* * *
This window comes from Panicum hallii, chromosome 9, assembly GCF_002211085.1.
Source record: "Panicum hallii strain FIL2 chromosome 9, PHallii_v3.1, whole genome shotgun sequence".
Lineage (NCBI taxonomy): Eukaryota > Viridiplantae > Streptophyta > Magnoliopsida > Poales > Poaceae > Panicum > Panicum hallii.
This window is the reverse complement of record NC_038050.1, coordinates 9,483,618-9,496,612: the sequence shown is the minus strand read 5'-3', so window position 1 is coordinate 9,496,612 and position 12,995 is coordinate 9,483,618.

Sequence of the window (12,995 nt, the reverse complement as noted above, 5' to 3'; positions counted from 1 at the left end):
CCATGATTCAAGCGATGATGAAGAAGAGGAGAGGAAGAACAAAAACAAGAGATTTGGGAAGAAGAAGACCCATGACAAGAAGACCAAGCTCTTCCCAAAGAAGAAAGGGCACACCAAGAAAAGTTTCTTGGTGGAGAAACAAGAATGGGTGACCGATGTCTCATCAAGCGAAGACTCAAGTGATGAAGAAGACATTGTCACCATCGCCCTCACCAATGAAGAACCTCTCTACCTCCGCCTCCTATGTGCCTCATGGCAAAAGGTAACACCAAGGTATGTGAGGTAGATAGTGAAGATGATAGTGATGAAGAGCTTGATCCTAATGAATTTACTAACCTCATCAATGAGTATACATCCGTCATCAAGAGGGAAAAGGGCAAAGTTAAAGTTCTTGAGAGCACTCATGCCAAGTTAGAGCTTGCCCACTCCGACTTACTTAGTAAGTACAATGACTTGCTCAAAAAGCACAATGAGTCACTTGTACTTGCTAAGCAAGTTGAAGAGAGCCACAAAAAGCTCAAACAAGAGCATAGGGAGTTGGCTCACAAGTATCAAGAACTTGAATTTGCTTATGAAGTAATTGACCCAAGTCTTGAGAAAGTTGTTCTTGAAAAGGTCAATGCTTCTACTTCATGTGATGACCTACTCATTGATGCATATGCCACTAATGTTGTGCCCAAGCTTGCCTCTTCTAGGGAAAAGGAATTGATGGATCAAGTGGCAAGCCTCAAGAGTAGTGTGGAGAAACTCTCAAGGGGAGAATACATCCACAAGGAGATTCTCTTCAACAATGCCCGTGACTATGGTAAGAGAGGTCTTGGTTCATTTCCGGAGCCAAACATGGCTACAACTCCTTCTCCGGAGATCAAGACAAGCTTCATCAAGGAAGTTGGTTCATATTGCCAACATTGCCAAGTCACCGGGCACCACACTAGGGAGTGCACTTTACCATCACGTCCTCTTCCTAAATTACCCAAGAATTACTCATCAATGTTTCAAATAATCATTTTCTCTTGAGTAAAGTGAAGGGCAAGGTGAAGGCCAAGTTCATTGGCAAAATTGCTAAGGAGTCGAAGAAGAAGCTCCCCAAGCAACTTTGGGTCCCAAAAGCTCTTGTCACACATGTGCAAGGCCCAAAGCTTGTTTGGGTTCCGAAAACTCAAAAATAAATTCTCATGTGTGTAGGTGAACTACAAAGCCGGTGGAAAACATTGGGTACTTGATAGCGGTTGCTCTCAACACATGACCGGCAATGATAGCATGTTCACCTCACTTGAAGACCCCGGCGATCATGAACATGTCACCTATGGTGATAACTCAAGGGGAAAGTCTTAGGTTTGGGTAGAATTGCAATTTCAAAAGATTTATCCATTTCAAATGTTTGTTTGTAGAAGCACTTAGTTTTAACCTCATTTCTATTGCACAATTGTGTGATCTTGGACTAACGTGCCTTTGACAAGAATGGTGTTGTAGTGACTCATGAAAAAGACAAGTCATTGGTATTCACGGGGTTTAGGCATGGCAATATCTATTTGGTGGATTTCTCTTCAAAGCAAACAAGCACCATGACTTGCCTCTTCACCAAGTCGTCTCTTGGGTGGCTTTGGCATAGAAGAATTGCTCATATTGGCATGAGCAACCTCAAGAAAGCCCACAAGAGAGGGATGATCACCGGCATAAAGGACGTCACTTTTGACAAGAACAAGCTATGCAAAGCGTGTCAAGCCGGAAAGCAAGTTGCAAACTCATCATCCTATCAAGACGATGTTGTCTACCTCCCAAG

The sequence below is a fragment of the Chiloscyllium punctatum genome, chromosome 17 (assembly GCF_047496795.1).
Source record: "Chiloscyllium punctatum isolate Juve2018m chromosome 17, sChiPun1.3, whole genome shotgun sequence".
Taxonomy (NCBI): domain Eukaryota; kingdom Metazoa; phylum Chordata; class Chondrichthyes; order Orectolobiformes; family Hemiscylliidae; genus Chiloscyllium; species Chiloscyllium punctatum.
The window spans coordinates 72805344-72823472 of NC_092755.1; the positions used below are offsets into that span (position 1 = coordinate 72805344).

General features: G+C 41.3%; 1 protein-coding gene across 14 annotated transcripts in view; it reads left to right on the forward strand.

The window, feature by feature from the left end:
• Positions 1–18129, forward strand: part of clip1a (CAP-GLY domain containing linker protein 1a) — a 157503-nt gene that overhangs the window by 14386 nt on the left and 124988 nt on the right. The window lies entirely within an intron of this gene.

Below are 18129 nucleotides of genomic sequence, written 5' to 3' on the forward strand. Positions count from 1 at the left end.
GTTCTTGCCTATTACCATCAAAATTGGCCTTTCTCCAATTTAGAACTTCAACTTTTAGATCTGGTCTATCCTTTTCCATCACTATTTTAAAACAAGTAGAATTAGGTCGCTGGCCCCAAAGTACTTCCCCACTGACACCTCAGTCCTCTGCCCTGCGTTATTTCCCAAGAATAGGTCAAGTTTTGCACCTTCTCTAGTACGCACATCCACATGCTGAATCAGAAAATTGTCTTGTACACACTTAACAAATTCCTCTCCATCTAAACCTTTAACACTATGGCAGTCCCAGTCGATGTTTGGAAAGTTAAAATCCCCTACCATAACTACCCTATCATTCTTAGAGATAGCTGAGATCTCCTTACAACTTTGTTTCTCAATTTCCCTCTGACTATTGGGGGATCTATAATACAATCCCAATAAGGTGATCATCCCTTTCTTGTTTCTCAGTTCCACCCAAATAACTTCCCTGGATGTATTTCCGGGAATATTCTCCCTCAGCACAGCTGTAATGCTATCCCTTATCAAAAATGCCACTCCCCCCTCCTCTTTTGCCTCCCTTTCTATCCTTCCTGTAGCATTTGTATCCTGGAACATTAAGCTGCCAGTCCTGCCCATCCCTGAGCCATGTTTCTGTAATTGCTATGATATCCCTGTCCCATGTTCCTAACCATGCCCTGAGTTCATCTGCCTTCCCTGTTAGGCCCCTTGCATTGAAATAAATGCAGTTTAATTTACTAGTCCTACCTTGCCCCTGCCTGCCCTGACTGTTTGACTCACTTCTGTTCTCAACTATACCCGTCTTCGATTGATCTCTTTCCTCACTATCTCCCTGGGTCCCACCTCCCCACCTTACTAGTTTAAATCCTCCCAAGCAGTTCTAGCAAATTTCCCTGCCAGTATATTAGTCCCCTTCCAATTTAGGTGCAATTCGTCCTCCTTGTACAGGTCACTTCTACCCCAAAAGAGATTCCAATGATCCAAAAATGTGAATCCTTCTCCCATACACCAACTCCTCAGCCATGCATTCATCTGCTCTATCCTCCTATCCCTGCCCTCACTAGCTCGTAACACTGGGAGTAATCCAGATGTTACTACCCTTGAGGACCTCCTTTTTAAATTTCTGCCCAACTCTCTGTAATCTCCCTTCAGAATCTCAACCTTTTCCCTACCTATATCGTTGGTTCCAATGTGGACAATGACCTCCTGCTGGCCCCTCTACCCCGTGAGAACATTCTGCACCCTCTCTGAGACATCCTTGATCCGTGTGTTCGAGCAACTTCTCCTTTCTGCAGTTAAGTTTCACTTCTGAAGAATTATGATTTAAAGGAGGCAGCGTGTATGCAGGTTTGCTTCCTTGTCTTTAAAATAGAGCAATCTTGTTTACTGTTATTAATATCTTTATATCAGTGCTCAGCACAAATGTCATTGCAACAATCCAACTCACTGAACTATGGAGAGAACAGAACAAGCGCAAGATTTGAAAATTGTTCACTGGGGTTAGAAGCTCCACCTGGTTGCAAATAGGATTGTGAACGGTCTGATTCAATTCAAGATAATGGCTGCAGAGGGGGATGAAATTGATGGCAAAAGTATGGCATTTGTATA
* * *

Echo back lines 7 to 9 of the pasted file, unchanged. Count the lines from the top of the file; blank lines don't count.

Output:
The sequence below is a fragment of the Chiloscyllium punctatum genome, chromosome 17 (assembly GCF_047496795.1).
Source record: "Chiloscyllium punctatum isolate Juve2018m chromosome 17, sChiPun1.3, whole genome shotgun sequence".
Taxonomy (NCBI): domain Eukaryota; kingdom Metazoa; phylum Chordata; class Chondrichthyes; order Orectolobiformes; family Hemiscylliidae; genus Chiloscyllium; species Chiloscyllium punctatum.